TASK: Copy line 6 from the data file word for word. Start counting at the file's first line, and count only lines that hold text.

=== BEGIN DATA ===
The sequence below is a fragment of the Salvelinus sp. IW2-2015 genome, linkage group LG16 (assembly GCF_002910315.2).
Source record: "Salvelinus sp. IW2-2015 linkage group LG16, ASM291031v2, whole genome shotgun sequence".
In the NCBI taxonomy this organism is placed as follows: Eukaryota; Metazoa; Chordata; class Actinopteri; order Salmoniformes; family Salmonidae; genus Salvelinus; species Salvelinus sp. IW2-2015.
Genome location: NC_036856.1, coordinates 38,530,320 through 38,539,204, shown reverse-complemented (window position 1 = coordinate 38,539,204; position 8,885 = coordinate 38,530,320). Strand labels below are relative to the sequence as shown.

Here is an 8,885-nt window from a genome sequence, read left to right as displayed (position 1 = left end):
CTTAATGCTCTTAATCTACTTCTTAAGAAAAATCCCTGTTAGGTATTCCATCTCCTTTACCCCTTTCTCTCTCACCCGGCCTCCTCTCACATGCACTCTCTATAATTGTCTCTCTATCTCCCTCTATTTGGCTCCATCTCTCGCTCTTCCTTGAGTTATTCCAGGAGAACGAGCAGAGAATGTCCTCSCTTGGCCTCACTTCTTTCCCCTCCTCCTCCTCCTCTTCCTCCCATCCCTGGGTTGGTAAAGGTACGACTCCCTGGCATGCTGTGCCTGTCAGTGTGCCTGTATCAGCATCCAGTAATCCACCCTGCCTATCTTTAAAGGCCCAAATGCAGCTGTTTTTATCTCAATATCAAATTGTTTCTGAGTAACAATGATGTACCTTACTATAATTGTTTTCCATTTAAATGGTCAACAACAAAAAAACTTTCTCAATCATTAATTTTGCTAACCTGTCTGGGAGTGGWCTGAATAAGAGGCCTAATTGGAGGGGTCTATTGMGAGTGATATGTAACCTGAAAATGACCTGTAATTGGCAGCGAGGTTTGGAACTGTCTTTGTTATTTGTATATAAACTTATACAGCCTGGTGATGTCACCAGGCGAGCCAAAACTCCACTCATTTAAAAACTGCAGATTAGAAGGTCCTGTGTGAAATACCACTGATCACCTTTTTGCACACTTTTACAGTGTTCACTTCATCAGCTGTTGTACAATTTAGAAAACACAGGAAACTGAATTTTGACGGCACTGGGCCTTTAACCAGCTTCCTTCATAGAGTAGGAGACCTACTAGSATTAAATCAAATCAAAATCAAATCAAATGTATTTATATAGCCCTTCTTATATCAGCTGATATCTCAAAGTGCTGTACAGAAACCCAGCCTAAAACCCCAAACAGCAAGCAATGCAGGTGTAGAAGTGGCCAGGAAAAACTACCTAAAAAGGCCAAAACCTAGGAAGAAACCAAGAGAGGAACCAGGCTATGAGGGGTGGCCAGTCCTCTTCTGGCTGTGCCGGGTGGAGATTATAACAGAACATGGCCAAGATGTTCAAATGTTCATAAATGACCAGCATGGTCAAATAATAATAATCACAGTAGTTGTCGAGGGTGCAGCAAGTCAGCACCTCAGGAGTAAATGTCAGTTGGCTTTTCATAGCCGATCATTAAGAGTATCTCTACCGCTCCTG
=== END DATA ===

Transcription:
CTTAATGCTCTTAATCTACTTCTTAAGAAAAATCCCTGTTAGGTATTCCATCTCCTTTACCCCTTTCTCTCTCACCCGGCCTCCTCTCACATGCACTCTCTATAATTGTCTCTCTATCTCCCTCTATTTGGCTCCATCTCTCGCTCTTCCTTGAGTTATTCCAGGAGAACGAGCAGAGAATGTCCTCSCTTGGCCTCACTTCTTTCCCCTCCTCCTCCTCCTCTTCCTCCCATCCCTGGGTTGGTAAAGGTACGACTCCCTGGCATGCTGTGCCTGTCAGTGTGCCTGTATCAGCATCCAGTAATCCACCCTGCCTATCTTTAAAGGCCCAAATGCAGCTGTTTTTATCTCAATATCAAATTGTTTCTGAGTAACAATGATGTACCTTACTATAATTGTTTTCCATTTAAATGGTCAACAACAAAAAAACTTTCTCAATCATTAATTTTGCTAACCTGTCTGGGAGTGGWCTGAATAAGAGGCCTAATTGGAGGGGTCTATTGMGAGTGATATGTAACCTGAAAATGACCTGTAATTGGCAGCGAGGTTTGGAACTGTCTTTGTTATTTGTATATAAACTTATACAGCCTGGTGATGTCACCAGGCGAGCCAAAACTCCACTCATTTAAAAACTGCAGATTAGAAGGTCCTGTGTGAAATACCACTGATCACCTTTTTGCACACTTTTACAGTGTTCACTTCATCAGCTGTTGTACAATTTAGAAAACACAGGAAACTGAATTTTGACGGCACTGGGCCTTTAACCAGCTTCCTTCATAGAGTAGGAGACCTACTAGSATTAAATCAAATCAAAATCAAATCAAATGTATTTATATAGCCCTTCTTATATCAGCTGATATCTCAAAGTGCTGTACAGAAACCCAGCCTAAAACCCCAAACAGCAAGCAATGCAGGTGTAGAAGTGGCCAGGAAAAACTACCTAAAAAGGCCAAAACCTAGGAAGAAACCAAGAGAGGAACCAGGCTATGAGGGGTGGCCAGTCCTCTTCTGGCTGTGCCGGGTGGAGATTATAACAGAACATGGCCAAGATGTTCAAATGTTCATAAATGACCAGCATGGTCAAATAATAATAATCACAGTAGTTGTCGAGGGTGCAGCAAGTCAGCACCTCAGGAGTAAATGTCAGTTGGCTTTTCATAGCCGATCATTAAGAGTATCTCTACCGCTCCTG